‘Clinical epidemiology’ is the application of rigorous logic and statistics to the study of diagnosis, prognosis, and therapy . ‘Evidence-based medicine’ provides a hierarchical framework for evaluating clinical evidence . The importance of the word, ‘clinical,’ cannot be overstated. ‘Clinic’ and ‘clinical’ refer to ‘doctors and patients,’ ‘the bedside’, ‘those hospitalized with sickness.’ Clinical research, therefore, is solely applicable to people (humans).
Historically, many clinical discoveries have been a result of the observation of something happening in one person: an anecdote. A control group or power calculation was not necessary when the first patient survived meningitis after receiving penicillin, or when insulin and cortisol were given to those with insulin deficiency or adrenal insufficiency. In instances of extraordinary technical achievements, uncontrolled research has led to renal dialysis to reduce uremia, and organ transplantation. Of course, initial descriptive studies are not sufficient to generalize to other individuals or create practice policies and guidelines. But they might represent the beginning of a fruitful line of research and clinical care.
Without access to the funding required to conduct expensive outcomes-based trials, the ‘state-of-the-art’ of the knowledge about carbohydrate restriction is not found by searching the published medical literature. Individuals and groups are organizing and studying themselves . The ‘state-of-the-art’ of carbohydrate restriction is found in self-experimentation, clinical practices, and independent research that crosses traditional disciplines.
In the paper by Dikeman (pp. 437–440), observations by physicians and patients with Type 1 diabetes mellitus have provided the pilot data to propose controlled clinical research. The paper by Reason (pp. 441–445) describes a group of individuals affected by an uncommon condition called McArdle's Disease who found improvement by using a carbohydrate-restricted diet. Now they are influencing the funded researchers of McArdle's Disease.
In the paper by Feltham (pp. 446–452), his n-of-1 self-experiment to address the time-honored belief that a “calorie is a calorie” resulted in dramatically different weight gain on diets with the same amount of calories, providing provocative pilot evidence that a calorie is NOT a calorie. In a similar fashion, the paper by Lake (pp. 453–462) shatters the notion that high levels of exercise can only be accomplished while consuming dietary carbohydrate: his group traveled 100 miles over 5 days on their own power while only consuming water.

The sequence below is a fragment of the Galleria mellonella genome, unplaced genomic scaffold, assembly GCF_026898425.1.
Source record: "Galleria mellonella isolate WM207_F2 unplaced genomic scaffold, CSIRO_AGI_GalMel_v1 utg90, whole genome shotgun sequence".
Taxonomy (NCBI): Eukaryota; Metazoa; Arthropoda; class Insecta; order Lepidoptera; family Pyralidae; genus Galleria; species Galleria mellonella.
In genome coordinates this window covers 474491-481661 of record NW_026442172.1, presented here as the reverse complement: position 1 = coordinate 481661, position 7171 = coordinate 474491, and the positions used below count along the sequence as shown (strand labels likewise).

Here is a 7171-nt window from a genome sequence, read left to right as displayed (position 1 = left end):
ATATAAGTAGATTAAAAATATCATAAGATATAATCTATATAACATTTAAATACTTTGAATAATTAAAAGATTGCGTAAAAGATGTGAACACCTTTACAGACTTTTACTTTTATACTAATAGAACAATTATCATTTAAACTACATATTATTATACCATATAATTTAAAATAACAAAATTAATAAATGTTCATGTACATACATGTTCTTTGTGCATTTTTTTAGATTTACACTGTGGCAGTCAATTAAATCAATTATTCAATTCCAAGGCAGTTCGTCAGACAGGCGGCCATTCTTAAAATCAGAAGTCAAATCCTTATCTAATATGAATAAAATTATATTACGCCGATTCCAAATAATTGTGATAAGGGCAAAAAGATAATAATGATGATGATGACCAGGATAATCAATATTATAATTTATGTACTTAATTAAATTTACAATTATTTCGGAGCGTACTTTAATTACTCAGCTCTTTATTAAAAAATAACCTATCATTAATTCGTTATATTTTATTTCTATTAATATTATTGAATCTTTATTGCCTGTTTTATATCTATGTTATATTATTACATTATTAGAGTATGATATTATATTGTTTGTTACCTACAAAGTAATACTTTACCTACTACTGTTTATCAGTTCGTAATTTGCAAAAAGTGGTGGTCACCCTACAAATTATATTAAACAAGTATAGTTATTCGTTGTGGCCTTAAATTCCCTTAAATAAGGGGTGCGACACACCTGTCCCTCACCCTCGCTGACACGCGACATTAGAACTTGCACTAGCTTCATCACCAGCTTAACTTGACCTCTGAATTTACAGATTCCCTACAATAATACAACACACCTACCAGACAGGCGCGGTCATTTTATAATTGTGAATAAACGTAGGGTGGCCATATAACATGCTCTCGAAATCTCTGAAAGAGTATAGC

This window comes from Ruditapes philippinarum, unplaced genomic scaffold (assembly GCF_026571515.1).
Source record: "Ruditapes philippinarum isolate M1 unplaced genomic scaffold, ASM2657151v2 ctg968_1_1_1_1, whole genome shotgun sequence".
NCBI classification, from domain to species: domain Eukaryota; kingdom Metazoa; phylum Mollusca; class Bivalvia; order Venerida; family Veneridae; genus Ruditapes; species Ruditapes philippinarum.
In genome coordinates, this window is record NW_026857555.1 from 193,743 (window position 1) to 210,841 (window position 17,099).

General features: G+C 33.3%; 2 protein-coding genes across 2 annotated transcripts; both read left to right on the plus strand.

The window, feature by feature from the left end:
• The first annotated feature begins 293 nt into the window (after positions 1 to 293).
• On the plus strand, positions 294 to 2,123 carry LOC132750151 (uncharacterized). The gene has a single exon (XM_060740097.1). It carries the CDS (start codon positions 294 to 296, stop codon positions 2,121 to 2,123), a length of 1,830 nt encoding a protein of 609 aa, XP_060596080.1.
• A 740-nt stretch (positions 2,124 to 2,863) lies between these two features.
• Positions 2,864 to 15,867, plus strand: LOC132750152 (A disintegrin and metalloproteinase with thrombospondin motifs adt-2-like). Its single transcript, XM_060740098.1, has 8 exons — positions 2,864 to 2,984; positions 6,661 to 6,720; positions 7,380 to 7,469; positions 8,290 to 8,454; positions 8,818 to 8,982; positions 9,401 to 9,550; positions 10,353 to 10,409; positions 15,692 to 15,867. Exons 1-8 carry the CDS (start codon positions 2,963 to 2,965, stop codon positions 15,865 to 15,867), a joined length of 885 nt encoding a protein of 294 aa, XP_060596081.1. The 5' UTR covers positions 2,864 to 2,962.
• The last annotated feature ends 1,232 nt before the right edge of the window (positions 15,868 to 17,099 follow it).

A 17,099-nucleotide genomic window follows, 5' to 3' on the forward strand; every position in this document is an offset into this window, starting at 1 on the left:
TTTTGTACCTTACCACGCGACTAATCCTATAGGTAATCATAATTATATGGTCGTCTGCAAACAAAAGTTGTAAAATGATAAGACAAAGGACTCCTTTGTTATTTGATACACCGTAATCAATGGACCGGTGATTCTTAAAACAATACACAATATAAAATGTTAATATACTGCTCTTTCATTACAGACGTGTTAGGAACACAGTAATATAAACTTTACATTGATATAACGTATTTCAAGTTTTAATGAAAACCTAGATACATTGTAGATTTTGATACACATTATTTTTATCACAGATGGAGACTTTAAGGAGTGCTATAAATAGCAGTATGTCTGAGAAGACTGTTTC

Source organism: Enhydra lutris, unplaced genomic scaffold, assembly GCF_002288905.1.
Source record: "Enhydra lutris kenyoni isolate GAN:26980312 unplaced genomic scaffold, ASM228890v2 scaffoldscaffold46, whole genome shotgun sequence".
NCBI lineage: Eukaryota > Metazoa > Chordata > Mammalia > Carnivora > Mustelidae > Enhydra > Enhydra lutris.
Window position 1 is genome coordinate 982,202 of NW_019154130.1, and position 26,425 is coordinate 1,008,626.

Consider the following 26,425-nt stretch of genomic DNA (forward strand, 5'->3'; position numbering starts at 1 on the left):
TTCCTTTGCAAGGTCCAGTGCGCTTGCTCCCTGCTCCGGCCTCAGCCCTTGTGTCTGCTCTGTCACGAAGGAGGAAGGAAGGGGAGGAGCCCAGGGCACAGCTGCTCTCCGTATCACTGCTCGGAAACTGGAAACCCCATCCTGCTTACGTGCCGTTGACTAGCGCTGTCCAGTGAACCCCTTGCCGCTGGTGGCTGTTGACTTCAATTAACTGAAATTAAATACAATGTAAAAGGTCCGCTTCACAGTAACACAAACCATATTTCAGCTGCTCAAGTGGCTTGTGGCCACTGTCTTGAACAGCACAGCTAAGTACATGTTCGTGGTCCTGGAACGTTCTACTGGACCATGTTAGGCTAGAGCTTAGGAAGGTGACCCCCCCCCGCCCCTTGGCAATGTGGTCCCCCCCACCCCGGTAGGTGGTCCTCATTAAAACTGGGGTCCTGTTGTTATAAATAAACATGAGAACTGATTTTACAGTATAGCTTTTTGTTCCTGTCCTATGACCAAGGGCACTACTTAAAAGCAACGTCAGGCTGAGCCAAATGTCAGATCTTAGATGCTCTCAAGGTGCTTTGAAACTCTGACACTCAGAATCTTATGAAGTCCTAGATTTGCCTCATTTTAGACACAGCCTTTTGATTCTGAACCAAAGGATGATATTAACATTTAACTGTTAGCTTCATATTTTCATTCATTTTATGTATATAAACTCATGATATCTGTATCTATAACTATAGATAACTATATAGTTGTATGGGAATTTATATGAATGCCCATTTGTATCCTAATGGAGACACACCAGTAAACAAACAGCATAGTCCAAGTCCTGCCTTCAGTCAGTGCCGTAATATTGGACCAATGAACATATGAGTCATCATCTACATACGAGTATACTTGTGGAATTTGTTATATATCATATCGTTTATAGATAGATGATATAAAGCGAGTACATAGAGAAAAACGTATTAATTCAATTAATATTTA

CLINICAL PRACTICE REVIEWS
Translating randomized controlled trials into clinical practice is typically accomplished through outcomes studies or health services research. The paper by Foley (pp. 463–468) outlines the metabolic effects of carbohydrate-restricted dietary patterns, and how they could be integrated into disease prevention and/or treatment programs. In the papers by Unwin (pp. 469–479) and Mitchell (pp. 480–487), clinic data are reviewed to address one of the unsubstantiated concerns about low carbohydrate diets: impaired renal function. Panayotti (pp. 488–495) describes a clinical program that incorporates a carbohydrate-restriction dietary option in a Pediatric obesity program. In the paper by Oliver (pp. 496–502), a brief intervention using carbohydrate restriction led to weight loss in a clinical practice.
INDEPENDENT INTER-DISCIPLINARY RESEARCH
There is also a growing number of independent researchers who are facilitating the connections across disciplines exploring the possible use of carbohydrate-restricted diets. In the paper by O’Hearn (pp. 503–508), the potential for using a ketogenic diet for sleep disorders is reviewed.
The potential regarding carbohydrate-restricted dietary patterns for disease prevention and treatment is just beginning to be explored. It is my hope that the early investigations in this issue will be transferred from the ‘bedside’ to the ‘bench,’ and stimulate organizations that are interested in treating or preventing human illness to study or use carbohydrate-restricted dietary patterns.
Financial support and sponsorship
No financial support or sponsorship has been given.
Conflicts of interest
E.C.W. receives royalties for the sale of diet books, and has equity in Adapt Your Life, Inc., a company based on low-carbohydrate concepts.
REFERENCES AND RECOMMENDED READING
Papers of particular interest, published within the annual period of review, have been highlighted as:
▪ of special interest
▪▪ of outstanding interest
1. Feinstein AR. Clinical epidemiology: the architecture of clinical research. 1985; Philadelphia: W.B. Saunders Co, 812 p.
2. Straus SE, Glasziou P, Richardson WS, Haynes RB. Evidence-based medicine: how to practice and teach EBM. fifth editionEdinburgh London New York Oxford Philadelphia St. Louis Sydney: Elsevier; 2019; 324 p.
3. Lennerz BS, Barton A, Bernstein RK, et al. Management of Type 1 diabetes with a very low-carbohydrate diet. Pediatrics 2018; 141:e20173349.